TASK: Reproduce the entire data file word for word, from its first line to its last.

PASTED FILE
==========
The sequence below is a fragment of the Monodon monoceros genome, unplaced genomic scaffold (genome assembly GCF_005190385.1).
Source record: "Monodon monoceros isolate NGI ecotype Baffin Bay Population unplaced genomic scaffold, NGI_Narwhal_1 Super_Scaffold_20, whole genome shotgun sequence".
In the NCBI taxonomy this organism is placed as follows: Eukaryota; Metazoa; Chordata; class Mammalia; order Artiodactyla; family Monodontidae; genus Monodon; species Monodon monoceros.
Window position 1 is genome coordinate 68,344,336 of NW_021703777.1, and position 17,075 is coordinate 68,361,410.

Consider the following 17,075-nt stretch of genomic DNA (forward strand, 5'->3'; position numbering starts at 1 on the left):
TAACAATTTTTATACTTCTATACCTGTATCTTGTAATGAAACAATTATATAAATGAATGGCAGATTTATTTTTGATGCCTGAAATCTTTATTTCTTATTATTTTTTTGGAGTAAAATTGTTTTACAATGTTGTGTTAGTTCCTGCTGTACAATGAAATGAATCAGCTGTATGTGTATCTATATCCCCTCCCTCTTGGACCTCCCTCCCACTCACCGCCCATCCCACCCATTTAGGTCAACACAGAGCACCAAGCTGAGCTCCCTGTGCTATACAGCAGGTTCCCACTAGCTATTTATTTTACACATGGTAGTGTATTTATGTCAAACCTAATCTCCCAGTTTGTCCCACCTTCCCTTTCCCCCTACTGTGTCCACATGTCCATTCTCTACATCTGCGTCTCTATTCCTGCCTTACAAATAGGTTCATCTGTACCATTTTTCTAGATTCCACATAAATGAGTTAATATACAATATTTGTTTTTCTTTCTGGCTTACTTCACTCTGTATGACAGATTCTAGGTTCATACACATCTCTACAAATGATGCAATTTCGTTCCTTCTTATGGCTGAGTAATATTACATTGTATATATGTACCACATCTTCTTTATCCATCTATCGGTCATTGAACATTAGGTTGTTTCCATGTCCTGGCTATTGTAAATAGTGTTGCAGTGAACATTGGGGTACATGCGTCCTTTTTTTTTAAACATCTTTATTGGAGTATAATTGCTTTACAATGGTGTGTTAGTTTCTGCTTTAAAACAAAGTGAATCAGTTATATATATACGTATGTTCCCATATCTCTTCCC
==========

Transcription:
The sequence below is a fragment of the Monodon monoceros genome, unplaced genomic scaffold (genome assembly GCF_005190385.1).
Source record: "Monodon monoceros isolate NGI ecotype Baffin Bay Population unplaced genomic scaffold, NGI_Narwhal_1 Super_Scaffold_20, whole genome shotgun sequence".
In the NCBI taxonomy this organism is placed as follows: Eukaryota; Metazoa; Chordata; class Mammalia; order Artiodactyla; family Monodontidae; genus Monodon; species Monodon monoceros.
Window position 1 is genome coordinate 68,344,336 of NW_021703777.1, and position 17,075 is coordinate 68,361,410.

Consider the following 17,075-nt stretch of genomic DNA (forward strand, 5'->3'; position numbering starts at 1 on the left):
TAACAATTTTTATACTTCTATACCTGTATCTTGTAATGAAACAATTATATAAATGAATGGCAGATTTATTTTTGATGCCTGAAATCTTTATTTCTTATTATTTTTTTGGAGTAAAATTGTTTTACAATGTTGTGTTAGTTCCTGCTGTACAATGAAATGAATCAGCTGTATGTGTATCTATATCCCCTCCCTCTTGGACCTCCCTCCCACTCACCGCCCATCCCACCCATTTAGGTCAACACAGAGCACCAAGCTGAGCTCCCTGTGCTATACAGCAGGTTCCCACTAGCTATTTATTTTACACATGGTAGTGTATTTATGTCAAACCTAATCTCCCAGTTTGTCCCACCTTCCCTTTCCCCCTACTGTGTCCACATGTCCATTCTCTACATCTGCGTCTCTATTCCTGCCTTACAAATAGGTTCATCTGTACCATTTTTCTAGATTCCACATAAATGAGTTAATATACAATATTTGTTTTTCTTTCTGGCTTACTTCACTCTGTATGACAGATTCTAGGTTCATACACATCTCTACAAATGATGCAATTTCGTTCCTTCTTATGGCTGAGTAATATTACATTGTATATATGTACCACATCTTCTTTATCCATCTATCGGTCATTGAACATTAGGTTGTTTCCATGTCCTGGCTATTGTAAATAGTGTTGCAGTGAACATTGGGGTACATGCGTCCTTTTTTTTTAAACATCTTTATTGGAGTATAATTGCTTTACAATGGTGTGTTAGTTTCTGCTTTAAAACAAAGTGAATCAGTTATATATATACGTATGTTCCCATATCTCTTCCC